Is Pennsylvania an equitable distribution state?
When a couple divorces in Pennsylvania, the marital property will be divided according to state’s equitable distribution law. This means the court will divide the property fairly, but this does not necessarily mean equally.
What is marital property?
Marital property includes property that was purchased by each spouse during the marriage (regardless of who held title), property that was acquired by the couple while they were married (such as a house or car), and retirement benefits that each spouse earned during the marriage.
Finally, small businesses and professional practices are also subject to the equitable distribution laws. For all intents and purposes, however, the court typically awards the business or practice to the spouse who runs the entity. In which case, the other spouse will receive additional property, or a cash payment, to make up the difference.
In short, only marital property is subject to the equitable distribution laws of Pennsylvania, and each spouse will retain his or her separate property. This includes property that was acquired by either spouse before marriage, property that was received individually as an inheritance or gift, and any property under a valid pre-marital agreement.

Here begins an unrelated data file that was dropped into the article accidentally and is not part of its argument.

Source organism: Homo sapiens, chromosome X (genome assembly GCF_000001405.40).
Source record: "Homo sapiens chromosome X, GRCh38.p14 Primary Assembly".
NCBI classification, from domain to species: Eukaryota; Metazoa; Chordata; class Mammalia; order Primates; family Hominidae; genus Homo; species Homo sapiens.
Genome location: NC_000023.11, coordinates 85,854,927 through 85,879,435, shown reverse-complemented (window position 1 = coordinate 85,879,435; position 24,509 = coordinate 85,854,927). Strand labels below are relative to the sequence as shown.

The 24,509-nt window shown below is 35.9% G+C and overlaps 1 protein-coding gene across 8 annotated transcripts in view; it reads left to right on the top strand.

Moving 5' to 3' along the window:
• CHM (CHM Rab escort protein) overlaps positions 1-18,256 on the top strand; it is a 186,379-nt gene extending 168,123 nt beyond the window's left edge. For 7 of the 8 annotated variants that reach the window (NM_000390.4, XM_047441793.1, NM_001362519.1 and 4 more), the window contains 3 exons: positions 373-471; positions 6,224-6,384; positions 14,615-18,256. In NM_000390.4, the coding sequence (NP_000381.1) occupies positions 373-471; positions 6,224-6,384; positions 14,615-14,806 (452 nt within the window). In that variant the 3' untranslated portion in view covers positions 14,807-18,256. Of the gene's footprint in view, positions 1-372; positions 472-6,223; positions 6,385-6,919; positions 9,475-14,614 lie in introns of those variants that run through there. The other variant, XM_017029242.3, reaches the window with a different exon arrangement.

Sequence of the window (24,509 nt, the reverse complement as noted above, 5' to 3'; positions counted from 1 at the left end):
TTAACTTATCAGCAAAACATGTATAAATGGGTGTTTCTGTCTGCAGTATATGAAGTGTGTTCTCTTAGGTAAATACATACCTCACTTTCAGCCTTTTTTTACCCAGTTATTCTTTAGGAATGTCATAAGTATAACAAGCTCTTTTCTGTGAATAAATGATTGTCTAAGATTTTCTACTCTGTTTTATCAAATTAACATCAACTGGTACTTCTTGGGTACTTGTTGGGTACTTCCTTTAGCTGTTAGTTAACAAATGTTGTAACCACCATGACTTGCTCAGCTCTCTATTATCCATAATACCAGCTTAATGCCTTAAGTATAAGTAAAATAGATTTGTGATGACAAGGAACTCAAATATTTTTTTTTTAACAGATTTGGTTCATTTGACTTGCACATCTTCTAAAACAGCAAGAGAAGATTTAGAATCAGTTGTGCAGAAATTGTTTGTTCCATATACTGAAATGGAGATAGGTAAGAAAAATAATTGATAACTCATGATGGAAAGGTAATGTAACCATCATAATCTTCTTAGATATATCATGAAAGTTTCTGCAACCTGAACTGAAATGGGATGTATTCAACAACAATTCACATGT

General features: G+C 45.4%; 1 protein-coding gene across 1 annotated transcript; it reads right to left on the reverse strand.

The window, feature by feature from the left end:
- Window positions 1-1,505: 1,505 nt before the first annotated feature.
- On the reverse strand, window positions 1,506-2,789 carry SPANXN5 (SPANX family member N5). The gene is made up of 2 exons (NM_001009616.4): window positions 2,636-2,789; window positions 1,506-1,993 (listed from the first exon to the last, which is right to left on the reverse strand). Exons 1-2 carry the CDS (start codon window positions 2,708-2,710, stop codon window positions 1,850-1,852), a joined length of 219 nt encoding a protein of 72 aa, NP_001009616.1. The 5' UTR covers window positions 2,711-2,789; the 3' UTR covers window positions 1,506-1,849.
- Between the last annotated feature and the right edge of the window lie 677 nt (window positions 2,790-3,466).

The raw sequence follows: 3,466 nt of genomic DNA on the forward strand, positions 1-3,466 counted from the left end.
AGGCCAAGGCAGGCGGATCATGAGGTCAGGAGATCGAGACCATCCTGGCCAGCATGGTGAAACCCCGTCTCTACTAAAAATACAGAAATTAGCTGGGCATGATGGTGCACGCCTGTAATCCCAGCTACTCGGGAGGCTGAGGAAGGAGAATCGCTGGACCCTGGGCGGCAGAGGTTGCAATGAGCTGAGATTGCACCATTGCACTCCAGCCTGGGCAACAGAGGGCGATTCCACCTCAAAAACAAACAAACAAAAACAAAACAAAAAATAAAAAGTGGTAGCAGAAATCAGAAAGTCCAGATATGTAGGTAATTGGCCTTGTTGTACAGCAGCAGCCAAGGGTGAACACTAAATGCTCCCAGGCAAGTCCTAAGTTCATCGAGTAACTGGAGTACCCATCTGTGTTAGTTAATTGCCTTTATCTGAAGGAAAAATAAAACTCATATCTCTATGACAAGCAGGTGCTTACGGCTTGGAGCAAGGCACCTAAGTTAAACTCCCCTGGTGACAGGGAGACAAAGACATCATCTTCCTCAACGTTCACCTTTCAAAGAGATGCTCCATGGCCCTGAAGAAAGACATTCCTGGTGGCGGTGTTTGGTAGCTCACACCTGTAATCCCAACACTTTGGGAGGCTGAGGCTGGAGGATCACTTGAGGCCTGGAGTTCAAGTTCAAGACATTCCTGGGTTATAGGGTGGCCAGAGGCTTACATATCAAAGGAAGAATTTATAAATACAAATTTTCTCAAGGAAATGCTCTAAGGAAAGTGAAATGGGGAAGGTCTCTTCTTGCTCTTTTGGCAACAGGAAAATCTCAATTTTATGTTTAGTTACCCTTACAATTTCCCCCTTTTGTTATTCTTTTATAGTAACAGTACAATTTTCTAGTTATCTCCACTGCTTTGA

How is equitable distribution determined?
Some of the factors involved in reaching a fair distribution include what each spouse contributed to the marriage and what each will need in the future. In particular, the court will consider each spouses income and property during the marriage, the duration of the marriage, each spouses age and health, whether a spouse with custody of minor children will continue to live in the family home, and whether one of the parties will be receiving alimony.
In addition, the court may consider contributions to the other spouse’s earning potential, such as working to put the other spouse through school, the pension, health insurance, and inheritance rights either spouse will lose as a result of the divorce, the tax consequences to each spouse, the probable future financial circumstances of each spouse and any other factor the court determines to be just and proper consideration.
In sum, the state’s equitable distribution laws are complicated, and these matters often become contentious in a divorce proceeding. For this reason, anyone considering a divorce should consult with an experienced matrimonial attorney.